Obedience to authority, Milgram’s experiment
Why do so many people obey when they feel coerced?. Social psychologist Stanley Milgram investigated the effect of obedience to authority
One of the most famous obedience studies in psychology was carried out by Stanley Milgram, a psychologist at Yale University. He conducted an experiment that focused on the conflict between obedience to authority and personal conscience.
Milgram (1963) examined the justifications for acts of genocide offered by defendants in the Nuremberg war criminal trials in World War II. Their defense was often based on “obedience”, meaning that they only followed the orders of their superiors.
An Experiment of Shocking Proportions
The participants in the most famous variation of the Milgram experiment were 40 men recruited using newspaper ads. In exchange for their participation, each person was paid $4.50.
Milgram developed an intimidating shock generator, with shock levels starting at 15 volts and increasing in 15-volt increments all the way up to 450 volts. The many switches were labeled with terms including “slight shock,” “moderate shock,” and “danger: severe shock.”
The final three switches were labeled simply with an ominous “XXX.”
Each participant took the role of a “teacher” who would then deliver a shock to the “student” whenever an incorrect answer was given. While the participant believed that he was delivering real shocks to the student, the “student” was a confederate in the experiment who was simply pretending to be shocked.
As the experiment progressed, the participant would hear the learner plead to be released or even complain about a heart condition. Once they reached the 300-volt level, the learner would bang on the wall and demand to be released.
Beyond this point, the learner became completely silent and refused to answer any more questions. The experimenter then instructed the participant to treat this silence as an incorrect response and deliver a further shock.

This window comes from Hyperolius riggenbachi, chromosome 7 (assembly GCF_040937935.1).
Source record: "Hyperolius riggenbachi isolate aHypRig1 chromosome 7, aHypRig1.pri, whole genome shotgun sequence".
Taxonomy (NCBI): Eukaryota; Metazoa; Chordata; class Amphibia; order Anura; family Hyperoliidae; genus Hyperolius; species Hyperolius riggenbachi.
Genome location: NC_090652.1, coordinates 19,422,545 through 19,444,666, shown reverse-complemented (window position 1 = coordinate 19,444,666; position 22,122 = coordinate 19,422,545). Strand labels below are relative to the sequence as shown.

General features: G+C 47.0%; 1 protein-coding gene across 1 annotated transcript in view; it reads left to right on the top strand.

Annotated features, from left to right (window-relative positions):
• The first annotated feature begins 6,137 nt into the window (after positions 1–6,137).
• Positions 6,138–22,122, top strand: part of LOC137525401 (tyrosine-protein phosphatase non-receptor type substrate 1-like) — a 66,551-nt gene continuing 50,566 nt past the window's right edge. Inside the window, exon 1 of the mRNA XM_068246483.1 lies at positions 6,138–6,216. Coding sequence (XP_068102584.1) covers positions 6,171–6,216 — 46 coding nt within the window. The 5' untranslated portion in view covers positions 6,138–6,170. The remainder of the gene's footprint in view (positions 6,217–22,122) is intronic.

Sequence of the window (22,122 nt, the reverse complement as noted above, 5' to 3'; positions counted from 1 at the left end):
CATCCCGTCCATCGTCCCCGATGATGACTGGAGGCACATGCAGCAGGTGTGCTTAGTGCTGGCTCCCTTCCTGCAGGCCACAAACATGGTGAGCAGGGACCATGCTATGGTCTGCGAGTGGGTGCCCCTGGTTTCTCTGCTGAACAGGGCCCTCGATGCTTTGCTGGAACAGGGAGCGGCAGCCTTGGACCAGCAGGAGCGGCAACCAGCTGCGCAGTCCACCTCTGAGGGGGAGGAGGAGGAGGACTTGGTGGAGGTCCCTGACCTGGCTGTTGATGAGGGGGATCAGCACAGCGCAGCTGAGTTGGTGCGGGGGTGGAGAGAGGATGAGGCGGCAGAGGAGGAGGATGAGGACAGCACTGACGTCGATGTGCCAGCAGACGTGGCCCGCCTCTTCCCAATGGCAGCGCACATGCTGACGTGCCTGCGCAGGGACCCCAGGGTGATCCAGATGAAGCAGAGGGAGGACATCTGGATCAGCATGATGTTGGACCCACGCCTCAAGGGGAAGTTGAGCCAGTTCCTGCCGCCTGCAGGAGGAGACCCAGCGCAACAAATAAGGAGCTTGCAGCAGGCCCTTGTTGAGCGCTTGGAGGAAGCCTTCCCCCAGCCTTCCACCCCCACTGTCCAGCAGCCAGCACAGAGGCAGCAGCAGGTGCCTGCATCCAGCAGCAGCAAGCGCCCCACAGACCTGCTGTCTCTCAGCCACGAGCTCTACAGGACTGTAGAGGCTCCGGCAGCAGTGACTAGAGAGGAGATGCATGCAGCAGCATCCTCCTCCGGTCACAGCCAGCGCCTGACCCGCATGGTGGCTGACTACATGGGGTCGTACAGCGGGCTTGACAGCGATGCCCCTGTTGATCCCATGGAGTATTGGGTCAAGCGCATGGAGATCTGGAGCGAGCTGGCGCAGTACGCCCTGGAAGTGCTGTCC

Most participants asked the experimenter whether they should continue. The experimenter issued a series of commands to prod the participant along:
“The experiment requires that you continue.“
“It is absolutely essential that you continue.“
“You have no other choice; you must go on.“
Did the Majority Deliver the Maximum Shock?
The measure of obedience was the level of shock that the participant was willing to deliver. How far do you think most participants were willing to go?
In his 1963 report on his research, Milgram posed this question to a group of Yale University students. The average prediction was that around 1% of participants would deliver the maximum shock.
In reality, 65% of the participants in Milgram’s study delivered the maximum shocks.
Of the 40 participants in the study, 26 delivered the maximum shocks, while 14 stopped before reaching the highest levels. It is important to note that many of the subjects became extremely agitated, distraught, and angry at the experimenter, but they continued to follow orders all the way to the end.
Due to concerns about the amount of anxiety experienced by many of the participants, everyone was debriefed at the end of the experiment. The researchers explained the procedures and the use of deception.
However, many critics of the study have argued that many of the participants were still confused about the exact nature of the experiment.
The Moral Questions Milgram Raised
Why did so many of the participants in this experiment perform a seemingly sadistic act when instructed by an authority figure? According to Milgram, there are some situational factors that can explain such high levels of obedience:
- The physical presence of an authority figure dramatically increased compliance.
- The fact that Yale (a trusted and authoritative academic institution) sponsored the study led many participants to believe that the experiment must be safe.
- The selection of teacher and learner status seemed random.
- Participants assumed that the experimenter was a competent expert.
- The shocks were said to be painful, not dangerous.